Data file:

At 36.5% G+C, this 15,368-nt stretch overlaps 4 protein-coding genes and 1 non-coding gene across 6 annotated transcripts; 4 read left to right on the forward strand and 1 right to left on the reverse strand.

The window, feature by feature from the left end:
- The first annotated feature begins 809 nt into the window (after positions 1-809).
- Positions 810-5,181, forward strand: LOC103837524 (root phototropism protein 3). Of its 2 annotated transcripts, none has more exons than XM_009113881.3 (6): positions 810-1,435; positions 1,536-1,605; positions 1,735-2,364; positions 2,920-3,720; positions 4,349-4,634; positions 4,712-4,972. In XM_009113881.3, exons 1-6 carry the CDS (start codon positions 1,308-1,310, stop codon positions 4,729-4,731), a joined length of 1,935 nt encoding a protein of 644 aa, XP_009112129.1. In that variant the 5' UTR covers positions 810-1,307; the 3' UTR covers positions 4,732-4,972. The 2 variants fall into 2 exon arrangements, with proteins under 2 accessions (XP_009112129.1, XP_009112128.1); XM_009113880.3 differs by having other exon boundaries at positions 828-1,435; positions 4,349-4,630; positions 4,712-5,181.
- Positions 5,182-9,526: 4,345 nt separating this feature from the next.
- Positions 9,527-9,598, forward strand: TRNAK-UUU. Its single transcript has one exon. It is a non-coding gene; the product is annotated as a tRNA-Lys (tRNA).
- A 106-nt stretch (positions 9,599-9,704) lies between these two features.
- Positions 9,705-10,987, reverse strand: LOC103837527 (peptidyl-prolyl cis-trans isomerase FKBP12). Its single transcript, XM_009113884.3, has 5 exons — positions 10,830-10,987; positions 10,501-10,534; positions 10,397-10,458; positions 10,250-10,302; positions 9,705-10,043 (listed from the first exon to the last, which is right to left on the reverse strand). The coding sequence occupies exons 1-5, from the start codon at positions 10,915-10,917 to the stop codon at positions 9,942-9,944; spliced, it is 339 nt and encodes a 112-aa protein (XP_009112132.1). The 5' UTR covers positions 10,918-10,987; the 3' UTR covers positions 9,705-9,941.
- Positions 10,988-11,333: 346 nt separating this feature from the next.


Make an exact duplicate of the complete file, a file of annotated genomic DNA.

At 36.5% G+C, this 15,368-nt stretch overlaps 4 protein-coding genes and 1 non-coding gene across 6 annotated transcripts; 4 read left to right on the forward strand and 1 right to left on the reverse strand.

The window, feature by feature from the left end:
- The first annotated feature begins 809 nt into the window (after positions 1-809).
- Positions 810-5,181, forward strand: LOC103837524 (root phototropism protein 3). Of its 2 annotated transcripts, none has more exons than XM_009113881.3 (6): positions 810-1,435; positions 1,536-1,605; positions 1,735-2,364; positions 2,920-3,720; positions 4,349-4,634; positions 4,712-4,972. In XM_009113881.3, exons 1-6 carry the CDS (start codon positions 1,308-1,310, stop codon positions 4,729-4,731), a joined length of 1,935 nt encoding a protein of 644 aa, XP_009112129.1. In that variant the 5' UTR covers positions 810-1,307; the 3' UTR covers positions 4,732-4,972. The 2 variants fall into 2 exon arrangements, with proteins under 2 accessions (XP_009112129.1, XP_009112128.1); XM_009113880.3 differs by having other exon boundaries at positions 828-1,435; positions 4,349-4,630; positions 4,712-5,181.
- Positions 5,182-9,526: 4,345 nt separating this feature from the next.
- Positions 9,527-9,598, forward strand: TRNAK-UUU. Its single transcript has one exon. It is a non-coding gene; the product is annotated as a tRNA-Lys (tRNA).
- A 106-nt stretch (positions 9,599-9,704) lies between these two features.
- Positions 9,705-10,987, reverse strand: LOC103837527 (peptidyl-prolyl cis-trans isomerase FKBP12). Its single transcript, XM_009113884.3, has 5 exons — positions 10,830-10,987; positions 10,501-10,534; positions 10,397-10,458; positions 10,250-10,302; positions 9,705-10,043 (listed from the first exon to the last, which is right to left on the reverse strand). The coding sequence occupies exons 1-5, from the start codon at positions 10,915-10,917 to the stop codon at positions 9,942-9,944; spliced, it is 339 nt and encodes a 112-aa protein (XP_009112132.1). The 5' UTR covers positions 10,918-10,987; the 3' UTR covers positions 9,705-9,941.
- Positions 10,988-11,333: 346 nt separating this feature from the next.